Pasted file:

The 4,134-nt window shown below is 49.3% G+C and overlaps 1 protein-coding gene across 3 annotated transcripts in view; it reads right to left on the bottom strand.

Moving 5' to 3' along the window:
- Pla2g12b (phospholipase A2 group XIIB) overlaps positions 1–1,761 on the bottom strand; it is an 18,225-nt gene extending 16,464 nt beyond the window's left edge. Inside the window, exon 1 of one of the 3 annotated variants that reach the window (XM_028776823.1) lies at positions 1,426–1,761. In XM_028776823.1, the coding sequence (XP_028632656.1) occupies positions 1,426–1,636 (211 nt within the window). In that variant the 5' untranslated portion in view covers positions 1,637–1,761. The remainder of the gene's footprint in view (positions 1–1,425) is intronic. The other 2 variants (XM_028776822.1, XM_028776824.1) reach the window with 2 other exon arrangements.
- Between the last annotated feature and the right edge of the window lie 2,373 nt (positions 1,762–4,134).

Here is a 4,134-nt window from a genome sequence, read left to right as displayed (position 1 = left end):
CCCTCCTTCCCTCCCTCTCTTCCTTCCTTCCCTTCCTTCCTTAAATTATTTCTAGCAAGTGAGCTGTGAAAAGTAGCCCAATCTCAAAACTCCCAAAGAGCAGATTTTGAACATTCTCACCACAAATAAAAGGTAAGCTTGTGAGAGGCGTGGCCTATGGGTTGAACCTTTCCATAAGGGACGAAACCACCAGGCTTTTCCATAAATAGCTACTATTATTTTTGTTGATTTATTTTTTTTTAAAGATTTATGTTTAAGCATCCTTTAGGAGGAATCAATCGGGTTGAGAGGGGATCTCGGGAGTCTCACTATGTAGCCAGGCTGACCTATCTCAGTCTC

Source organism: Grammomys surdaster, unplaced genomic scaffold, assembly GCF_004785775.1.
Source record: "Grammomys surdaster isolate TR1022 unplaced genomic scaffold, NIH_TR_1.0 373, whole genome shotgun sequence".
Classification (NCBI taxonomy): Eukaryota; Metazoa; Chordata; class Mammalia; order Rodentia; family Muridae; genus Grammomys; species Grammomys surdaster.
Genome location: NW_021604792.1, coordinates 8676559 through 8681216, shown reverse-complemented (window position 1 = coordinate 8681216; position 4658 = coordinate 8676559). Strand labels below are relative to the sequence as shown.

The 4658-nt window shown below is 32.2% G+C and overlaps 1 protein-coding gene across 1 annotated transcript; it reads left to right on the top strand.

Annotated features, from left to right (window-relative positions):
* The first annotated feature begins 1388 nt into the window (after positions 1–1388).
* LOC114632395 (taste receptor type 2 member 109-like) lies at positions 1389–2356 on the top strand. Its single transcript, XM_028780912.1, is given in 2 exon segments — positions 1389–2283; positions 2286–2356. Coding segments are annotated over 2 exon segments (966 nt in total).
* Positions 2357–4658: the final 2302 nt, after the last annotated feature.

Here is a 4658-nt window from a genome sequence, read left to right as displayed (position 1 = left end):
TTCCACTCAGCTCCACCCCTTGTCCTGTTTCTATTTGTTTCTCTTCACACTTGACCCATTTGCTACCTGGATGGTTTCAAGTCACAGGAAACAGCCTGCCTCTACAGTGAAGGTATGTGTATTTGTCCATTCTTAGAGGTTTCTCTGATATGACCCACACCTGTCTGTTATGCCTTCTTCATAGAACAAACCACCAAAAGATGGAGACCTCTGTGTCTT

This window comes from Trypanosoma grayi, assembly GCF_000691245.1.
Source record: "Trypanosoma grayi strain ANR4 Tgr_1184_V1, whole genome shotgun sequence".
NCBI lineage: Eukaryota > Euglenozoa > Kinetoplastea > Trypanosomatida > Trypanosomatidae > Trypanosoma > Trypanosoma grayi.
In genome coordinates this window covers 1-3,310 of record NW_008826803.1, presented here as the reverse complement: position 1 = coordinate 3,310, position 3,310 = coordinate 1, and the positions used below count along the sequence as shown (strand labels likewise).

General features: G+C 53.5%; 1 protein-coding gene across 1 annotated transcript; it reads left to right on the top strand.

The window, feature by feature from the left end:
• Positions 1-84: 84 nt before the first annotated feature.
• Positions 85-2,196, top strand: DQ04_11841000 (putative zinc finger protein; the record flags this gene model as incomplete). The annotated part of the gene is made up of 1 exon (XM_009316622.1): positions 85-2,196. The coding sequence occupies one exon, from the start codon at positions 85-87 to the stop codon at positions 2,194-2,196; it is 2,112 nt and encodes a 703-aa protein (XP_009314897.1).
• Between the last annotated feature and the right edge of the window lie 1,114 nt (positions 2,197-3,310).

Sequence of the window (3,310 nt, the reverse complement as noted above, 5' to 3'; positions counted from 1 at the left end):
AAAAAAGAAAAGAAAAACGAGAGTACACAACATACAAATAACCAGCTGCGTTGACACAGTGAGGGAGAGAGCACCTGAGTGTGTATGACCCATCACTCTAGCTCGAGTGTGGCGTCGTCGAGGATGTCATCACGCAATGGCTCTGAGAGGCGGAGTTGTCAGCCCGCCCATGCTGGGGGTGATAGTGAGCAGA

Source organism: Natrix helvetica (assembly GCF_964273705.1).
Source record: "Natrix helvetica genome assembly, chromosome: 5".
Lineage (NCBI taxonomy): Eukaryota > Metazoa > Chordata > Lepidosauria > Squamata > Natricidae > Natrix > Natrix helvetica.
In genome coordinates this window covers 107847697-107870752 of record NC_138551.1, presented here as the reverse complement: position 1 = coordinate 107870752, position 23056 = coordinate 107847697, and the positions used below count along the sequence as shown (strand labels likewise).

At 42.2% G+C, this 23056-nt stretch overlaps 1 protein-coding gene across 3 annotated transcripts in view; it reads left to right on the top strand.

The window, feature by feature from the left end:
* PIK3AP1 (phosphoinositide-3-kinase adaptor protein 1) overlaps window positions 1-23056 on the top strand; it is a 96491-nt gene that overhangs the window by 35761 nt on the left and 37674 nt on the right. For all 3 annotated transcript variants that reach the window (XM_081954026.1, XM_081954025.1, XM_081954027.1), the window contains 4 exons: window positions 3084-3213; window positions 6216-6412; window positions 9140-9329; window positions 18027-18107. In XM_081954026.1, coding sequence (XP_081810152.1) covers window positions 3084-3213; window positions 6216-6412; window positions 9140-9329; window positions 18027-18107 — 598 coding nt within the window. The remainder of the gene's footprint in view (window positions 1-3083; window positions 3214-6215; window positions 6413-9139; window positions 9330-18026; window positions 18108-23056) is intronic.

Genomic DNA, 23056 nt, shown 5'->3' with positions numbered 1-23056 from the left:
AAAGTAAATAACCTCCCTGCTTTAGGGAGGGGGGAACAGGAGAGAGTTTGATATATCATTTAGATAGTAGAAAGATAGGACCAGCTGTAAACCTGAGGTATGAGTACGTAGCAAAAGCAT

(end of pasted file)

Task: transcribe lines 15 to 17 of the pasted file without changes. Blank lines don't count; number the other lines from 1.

* Positions 2357–4658: the final 2302 nt, after the last annotated feature.

Here is a 4658-nt window from a genome sequence, read left to right as displayed (position 1 = left end):
TTCCACTCAGCTCCACCCCTTGTCCTGTTTCTATTTGTTTCTCTTCACACTTGACCCATTTGCTACCTGGATGGTTTCAAGTCACAGGAAACAGCCTGCCTCTACAGTGAAGGTATGTGTATTTGTCCATTCTTAGAGGTTTCTCTGATATGACCCACACCTGTCTGTTATGCCTTCTTCATAGAACAAACCACCAAAAGATGGAGACCTCTGTGTCTT